Full text: Referendum on the report of the Special Federal Reserve Committee

sther purposes they serve to bring out clearly the extent in which banks outside of New 
York still put out funds in New York as loans on securities. These loans in New York 
on call reached $1,897,000,000 on September 18, 1929, and remained over $1,700, 
100,000 to October 23. They then dropped rapidly and on November 27 stood at 
So large a volume of “country money” on call in the New York market raises 
1 question if the federal reserve system has brought about some of the. fundamental 
-hanges which its supporters undoubtedly expected. Before the reserve system was 
organized there was much criticism of a situation which resulted in out-of-town banks 
keeping a large aggregate of reserves in New York, where these funds were pre- 
dominantly lent on call. It was argued that this concentration of funds caused dangers 
which had been actually experienced when conditions arose which led the out-of-town 
yanks to withdraw suddenly any considerable portion of their funds. In the reserve 
system many of its supporters saw means for preventing this concentration of bank 
‘unds, through the transfer of reserves to the respective reserve banks and ways for 
utilization of other funds nearer home. Yet, in 1929, the aggregate of funds of out 
2f-town banks on call in New York was larger than at any time before the reserve 
system came into existence. 
Banking is a business. It is privately owned and privately 
operated. In the interest of those who deal with banks, and of the 
public at large, banks have been subjected to public regulation for 
‘he purpose of maintaining their solvency. The federal reserve system 
was created to aid the banks in performing their functions, both in 
‘heir own interest and in the interest of the public. For the reserve 
banks to attempt to discriminate among the uses of credit, to refuse to 
srant rediscount of eligible paper, and to take other steps of a similar 
ind would seem to involve interference in the management of banks 
which is foreign to the proper functions of central banking.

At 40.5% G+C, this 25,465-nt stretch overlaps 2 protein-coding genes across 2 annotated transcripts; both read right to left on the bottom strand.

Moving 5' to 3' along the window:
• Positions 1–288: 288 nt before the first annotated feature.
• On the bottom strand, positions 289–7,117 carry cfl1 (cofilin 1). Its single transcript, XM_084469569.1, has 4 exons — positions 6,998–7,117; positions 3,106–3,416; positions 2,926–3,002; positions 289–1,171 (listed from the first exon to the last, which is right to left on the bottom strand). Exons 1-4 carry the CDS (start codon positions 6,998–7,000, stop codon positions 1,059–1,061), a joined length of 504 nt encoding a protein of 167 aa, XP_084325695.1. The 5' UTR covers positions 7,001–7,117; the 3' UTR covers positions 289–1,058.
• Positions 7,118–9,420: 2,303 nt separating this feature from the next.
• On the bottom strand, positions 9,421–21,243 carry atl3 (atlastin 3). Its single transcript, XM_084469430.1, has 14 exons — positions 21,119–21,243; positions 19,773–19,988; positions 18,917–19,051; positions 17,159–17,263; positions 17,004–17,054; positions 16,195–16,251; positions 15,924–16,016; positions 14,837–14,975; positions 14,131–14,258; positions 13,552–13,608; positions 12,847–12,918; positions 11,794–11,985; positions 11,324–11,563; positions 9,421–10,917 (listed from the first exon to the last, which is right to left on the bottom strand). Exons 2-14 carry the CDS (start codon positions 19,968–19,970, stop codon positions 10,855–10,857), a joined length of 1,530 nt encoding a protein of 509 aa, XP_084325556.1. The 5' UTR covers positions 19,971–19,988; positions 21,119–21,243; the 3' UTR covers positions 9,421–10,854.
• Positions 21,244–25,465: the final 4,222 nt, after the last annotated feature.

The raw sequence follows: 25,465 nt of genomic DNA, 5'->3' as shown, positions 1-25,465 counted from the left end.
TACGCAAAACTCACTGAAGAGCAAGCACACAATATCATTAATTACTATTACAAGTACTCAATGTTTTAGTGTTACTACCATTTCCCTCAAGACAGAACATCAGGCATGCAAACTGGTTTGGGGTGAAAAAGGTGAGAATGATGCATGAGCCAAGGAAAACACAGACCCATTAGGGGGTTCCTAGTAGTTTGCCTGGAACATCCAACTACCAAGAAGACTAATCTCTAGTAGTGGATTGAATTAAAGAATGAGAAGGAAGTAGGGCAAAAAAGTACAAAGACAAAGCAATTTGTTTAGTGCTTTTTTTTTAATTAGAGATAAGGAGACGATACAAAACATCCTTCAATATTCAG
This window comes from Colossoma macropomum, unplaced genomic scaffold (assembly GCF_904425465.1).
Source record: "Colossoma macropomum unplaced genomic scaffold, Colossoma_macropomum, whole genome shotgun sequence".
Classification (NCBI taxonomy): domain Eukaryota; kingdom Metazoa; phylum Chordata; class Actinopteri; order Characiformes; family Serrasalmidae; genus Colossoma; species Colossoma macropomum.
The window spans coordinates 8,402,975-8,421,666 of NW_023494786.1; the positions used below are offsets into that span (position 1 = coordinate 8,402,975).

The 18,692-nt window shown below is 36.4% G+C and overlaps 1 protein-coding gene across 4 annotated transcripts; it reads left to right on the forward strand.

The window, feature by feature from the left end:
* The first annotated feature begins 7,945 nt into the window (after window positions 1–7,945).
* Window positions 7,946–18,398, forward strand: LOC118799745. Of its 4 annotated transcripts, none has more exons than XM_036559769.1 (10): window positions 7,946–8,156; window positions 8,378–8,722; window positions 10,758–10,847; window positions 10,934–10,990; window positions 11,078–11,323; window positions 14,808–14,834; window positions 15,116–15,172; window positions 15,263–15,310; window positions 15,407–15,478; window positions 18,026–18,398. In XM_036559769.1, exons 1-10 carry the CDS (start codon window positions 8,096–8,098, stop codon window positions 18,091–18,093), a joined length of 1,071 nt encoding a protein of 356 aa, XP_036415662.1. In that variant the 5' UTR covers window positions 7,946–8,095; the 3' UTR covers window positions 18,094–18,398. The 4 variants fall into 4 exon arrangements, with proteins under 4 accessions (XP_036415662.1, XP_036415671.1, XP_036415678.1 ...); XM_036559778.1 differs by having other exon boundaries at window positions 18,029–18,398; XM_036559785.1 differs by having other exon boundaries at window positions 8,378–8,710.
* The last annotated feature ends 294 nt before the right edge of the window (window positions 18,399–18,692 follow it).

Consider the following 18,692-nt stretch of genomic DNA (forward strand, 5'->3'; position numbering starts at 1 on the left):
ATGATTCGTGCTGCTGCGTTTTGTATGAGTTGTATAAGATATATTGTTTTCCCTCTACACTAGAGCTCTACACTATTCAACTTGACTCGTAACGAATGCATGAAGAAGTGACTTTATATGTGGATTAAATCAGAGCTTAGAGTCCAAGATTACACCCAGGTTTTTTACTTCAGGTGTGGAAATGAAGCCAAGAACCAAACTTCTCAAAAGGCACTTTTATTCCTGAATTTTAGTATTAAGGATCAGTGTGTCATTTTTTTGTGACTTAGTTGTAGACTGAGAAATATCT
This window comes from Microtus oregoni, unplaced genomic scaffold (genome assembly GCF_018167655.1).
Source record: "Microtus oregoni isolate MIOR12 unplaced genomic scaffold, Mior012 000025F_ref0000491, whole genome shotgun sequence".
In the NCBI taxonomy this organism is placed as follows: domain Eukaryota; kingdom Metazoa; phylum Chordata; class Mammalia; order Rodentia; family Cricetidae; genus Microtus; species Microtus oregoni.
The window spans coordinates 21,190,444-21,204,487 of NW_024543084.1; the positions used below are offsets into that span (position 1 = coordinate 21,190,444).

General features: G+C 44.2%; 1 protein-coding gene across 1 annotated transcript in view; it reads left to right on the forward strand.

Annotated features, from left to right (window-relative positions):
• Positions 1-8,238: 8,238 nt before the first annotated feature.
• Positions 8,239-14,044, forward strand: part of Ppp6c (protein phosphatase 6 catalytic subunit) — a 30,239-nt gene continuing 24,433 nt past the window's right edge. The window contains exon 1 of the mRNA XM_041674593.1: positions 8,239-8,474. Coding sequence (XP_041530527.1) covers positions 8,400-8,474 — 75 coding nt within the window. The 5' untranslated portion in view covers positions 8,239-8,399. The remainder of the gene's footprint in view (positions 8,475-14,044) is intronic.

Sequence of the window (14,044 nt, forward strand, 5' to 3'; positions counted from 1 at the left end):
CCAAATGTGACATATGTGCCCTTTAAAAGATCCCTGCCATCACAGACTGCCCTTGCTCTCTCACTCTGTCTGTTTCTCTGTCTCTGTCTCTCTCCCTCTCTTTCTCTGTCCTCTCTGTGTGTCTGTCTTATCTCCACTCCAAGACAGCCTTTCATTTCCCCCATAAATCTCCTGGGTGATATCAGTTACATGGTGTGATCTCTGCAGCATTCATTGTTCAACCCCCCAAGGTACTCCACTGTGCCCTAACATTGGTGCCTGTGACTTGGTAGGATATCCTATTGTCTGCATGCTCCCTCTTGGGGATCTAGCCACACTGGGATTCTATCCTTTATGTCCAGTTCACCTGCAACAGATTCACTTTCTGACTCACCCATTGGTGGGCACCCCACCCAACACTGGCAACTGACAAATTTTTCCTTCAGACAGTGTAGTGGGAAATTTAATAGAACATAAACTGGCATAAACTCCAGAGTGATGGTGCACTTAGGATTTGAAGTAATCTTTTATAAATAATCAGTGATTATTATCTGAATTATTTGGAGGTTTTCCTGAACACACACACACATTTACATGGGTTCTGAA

The regulation of banks for purposes of safety is covered by statutes dealing with 
the subject and compliance with these statutes is enforced by the Comptroller of the 
Currency in the case of national banks and by state banking commissioners for state 
banks. So far as the federal reserve system intervenes in the affairs of its member banks 
it is therefore dealing with their banking policies with which the law does not other- 
wise concern itself. There may well be question whether or not such intervention 
should occur at all, as well as further question whether or not, if it is to occur, it 
should occur as a matter of discretion, being unaccompanied by responsibility for 
results. The distinction between attention of the reserve system to banking policy— 
and, incidentally some of the difficulties which arise, in the nature of things—and the 
attention of the system to credit policy appears in the following passage in the annua: 
ceport of the Federal Reserve Board for 1928: 
“Influence exerted by a reserve bank on the loan and investment policy of an 
ndividual member bank is ordinarily exercised only over banks that are borrowers 
from the reserve banks. It is in the nature of banking supervision, and is akin in many 
respects to the bank examination function of the reserve system. This phase of reserve 
bank policy may be called banking policy, as distinguished from credit policy, which 
Jeals with more general developments of banking in relation to the credit needs of the 
country. Banking policy ordinarily has but limited effect on credit conditions as a 
whole, because no class of borrowers is confined for accommodation to any single bank 
or group of banks. and because of the general mobility of bank credit. When one mem- 
(Continued on daae 41) 
Banking Policy 
Federal Reserve 
Banking Policy

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